Looking up the bus routes on my phone, though, we realized that it would be a much shorter, though more uphill, walk to the bus to continue along the trail.  And it also looked like there might be a restaurant up ahead, which might serve the ice cream Liam was really hoping for.  So we continued.  And though the walk got lovelier, and very shaded as we went truly into the woods (except for one section where there had been some logging), it also got steeper and rougher.  Less than an hour later, hot and grouchy, we did eventually pop out of the woods.  We found ourselves right at a bus stop (closer than the one on my map) AND at the foot of a driveway to a restaurant which served ice cream.  So, after our 4.3 mile trek, and over 2 hours of walking, we headed home.  It was a tough adventure, but a good one.


093And now, for next time, we know exactly which bus stop to head for in order to pick up the trail for the next (almost entirely downhill) section.  We may complete the first trail one day after all.

(As a note, though we did fine, I wouldn’t really recommend this part of the trail — clockwise around from Nußdorf to Sulzwiese — to families with small kids unless you have a very sturdy stroller or are prepared to carry the kids a lot.  We carried our boys most of the way.  It’s not an unpleasant walk at all, but it is long and truly almost entirely uphill.)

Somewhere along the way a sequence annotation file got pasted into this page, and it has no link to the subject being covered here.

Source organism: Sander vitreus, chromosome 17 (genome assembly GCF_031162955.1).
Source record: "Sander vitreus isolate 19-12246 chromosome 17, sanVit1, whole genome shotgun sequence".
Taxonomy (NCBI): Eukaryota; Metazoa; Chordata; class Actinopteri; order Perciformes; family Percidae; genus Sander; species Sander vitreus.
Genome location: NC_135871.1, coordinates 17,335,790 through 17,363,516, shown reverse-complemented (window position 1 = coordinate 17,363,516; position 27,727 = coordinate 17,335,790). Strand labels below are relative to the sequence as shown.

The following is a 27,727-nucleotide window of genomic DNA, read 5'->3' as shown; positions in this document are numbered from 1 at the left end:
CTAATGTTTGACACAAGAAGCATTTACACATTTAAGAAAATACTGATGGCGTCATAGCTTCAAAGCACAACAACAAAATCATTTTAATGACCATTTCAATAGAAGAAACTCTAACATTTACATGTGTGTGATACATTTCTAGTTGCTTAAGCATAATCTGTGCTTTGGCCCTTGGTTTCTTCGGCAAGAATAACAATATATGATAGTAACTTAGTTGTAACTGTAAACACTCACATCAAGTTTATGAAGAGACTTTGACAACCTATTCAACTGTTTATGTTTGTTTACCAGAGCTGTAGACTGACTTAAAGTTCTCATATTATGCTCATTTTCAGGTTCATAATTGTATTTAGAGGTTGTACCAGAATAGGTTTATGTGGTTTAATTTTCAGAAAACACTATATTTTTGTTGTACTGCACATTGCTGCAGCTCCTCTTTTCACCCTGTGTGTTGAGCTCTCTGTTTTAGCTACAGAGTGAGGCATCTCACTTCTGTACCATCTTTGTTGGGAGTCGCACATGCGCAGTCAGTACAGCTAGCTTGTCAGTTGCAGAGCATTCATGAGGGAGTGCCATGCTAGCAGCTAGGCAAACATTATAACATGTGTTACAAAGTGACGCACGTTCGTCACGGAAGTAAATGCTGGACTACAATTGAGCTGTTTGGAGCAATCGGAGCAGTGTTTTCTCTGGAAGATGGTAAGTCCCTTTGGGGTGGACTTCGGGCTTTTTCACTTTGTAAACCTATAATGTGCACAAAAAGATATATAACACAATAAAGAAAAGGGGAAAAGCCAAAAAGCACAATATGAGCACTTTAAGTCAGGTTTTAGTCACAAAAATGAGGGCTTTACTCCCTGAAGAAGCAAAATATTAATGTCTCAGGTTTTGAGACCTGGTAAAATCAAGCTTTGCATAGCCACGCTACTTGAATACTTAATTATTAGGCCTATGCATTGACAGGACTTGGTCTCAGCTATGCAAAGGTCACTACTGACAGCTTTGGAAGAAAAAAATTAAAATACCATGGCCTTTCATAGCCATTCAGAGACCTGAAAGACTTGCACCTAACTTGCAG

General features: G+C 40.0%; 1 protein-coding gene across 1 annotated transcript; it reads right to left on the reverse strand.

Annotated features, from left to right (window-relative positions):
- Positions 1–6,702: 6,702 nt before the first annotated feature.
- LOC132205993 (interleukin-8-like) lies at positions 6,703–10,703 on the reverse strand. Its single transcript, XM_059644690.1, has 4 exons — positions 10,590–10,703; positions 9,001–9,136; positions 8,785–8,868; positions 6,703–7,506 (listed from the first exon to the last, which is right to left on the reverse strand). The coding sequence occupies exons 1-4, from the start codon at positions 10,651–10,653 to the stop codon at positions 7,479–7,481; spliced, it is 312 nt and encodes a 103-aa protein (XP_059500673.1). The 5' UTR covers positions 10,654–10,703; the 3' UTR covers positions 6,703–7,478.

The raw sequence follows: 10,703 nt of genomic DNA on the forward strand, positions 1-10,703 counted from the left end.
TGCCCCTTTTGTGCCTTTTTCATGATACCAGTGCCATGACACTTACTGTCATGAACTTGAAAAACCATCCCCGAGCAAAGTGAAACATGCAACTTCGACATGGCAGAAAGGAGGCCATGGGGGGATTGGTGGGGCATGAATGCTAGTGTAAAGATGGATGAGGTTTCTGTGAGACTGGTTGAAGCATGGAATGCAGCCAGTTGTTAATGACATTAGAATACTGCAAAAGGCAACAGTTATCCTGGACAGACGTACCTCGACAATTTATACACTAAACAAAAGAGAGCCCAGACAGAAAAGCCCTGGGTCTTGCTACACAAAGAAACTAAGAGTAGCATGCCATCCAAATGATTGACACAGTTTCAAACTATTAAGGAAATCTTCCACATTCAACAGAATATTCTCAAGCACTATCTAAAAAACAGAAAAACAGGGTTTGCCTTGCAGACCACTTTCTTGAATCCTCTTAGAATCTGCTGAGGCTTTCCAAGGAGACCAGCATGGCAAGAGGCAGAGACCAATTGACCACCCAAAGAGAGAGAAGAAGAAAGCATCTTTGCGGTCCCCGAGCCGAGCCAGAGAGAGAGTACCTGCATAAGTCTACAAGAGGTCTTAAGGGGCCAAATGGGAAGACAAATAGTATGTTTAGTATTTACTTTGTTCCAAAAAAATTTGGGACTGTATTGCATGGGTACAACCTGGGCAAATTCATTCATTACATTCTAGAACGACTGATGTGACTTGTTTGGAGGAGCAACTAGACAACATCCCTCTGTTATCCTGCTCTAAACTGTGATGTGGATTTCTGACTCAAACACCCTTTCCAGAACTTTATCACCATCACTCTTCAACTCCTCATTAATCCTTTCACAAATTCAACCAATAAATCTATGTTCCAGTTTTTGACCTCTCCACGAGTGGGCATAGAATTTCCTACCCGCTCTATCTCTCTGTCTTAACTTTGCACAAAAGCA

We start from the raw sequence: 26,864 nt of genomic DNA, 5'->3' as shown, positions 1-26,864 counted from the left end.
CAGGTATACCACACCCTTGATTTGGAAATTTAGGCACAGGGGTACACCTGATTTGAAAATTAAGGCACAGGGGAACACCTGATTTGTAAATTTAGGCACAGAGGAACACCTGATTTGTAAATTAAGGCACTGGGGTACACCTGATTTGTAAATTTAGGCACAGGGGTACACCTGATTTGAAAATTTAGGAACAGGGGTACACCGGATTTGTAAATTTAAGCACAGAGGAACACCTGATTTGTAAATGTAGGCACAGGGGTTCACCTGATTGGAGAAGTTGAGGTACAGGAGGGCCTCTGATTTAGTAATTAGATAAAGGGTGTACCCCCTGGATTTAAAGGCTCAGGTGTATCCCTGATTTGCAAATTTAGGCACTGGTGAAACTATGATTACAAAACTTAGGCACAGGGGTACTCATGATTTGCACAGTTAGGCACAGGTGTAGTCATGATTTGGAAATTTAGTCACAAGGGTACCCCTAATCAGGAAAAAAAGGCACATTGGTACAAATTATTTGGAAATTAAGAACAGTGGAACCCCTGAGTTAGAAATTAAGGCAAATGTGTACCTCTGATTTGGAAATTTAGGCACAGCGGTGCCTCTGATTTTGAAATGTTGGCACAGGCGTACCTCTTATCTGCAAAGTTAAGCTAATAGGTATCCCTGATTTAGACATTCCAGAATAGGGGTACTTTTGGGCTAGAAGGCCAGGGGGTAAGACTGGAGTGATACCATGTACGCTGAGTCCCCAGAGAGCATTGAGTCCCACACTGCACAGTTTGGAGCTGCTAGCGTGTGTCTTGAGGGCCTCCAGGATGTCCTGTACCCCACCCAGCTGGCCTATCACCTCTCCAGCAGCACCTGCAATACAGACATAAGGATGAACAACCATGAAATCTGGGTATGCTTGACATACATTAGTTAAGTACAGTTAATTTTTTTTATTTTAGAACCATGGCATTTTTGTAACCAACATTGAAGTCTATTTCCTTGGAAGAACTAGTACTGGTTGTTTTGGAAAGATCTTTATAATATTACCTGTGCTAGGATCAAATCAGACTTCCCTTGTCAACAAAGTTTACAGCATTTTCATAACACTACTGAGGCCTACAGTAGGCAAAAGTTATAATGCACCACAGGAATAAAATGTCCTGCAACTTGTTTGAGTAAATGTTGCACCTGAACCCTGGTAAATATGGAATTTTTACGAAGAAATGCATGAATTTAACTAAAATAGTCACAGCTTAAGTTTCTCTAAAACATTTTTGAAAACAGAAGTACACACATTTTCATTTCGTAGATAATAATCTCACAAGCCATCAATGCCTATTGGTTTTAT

Public footpaths

049All across England, Scotland and Ireland, we encountered signs marking public footpaths.  These are (relatively) maintained walking paths that the public has a right to use.  It’s remarkable to me because, out in the country, they’re everywhere — not just along the edge of the road, or through parks or other public spaces, but very often through and across private land.

Following several of these public footpaths in England (we did less exploring on foot in Ireland and Scotland) we went across meadows, around lakes, into forests and through (occupied) sheep pastures.  (All of the pictures I’ve included in this post were taken while we were on a public footpath.)  Many of these areas are enclosed by fences and you have to pass 132through a gate (or a stile) in order to enter the field.  As a horse owner, and someone who spent a lot of time during my growing up years on a sheep farm, I’m astonished that this actually works.  (But, I guess it must, because I imagine that otherwise, something would change.)  I would have nightmares about my animals getting out, or someone getting trampled and suing (although things are different outside of the States when it comes to litigation).  Most of the gates we encountered were either kissing gates (basically a livestock comparison to an airlock door) or weighted to fall closed on their own, which is good, because people are generally bad at remembering to close gates (especially when the animals in question aren’t theirs).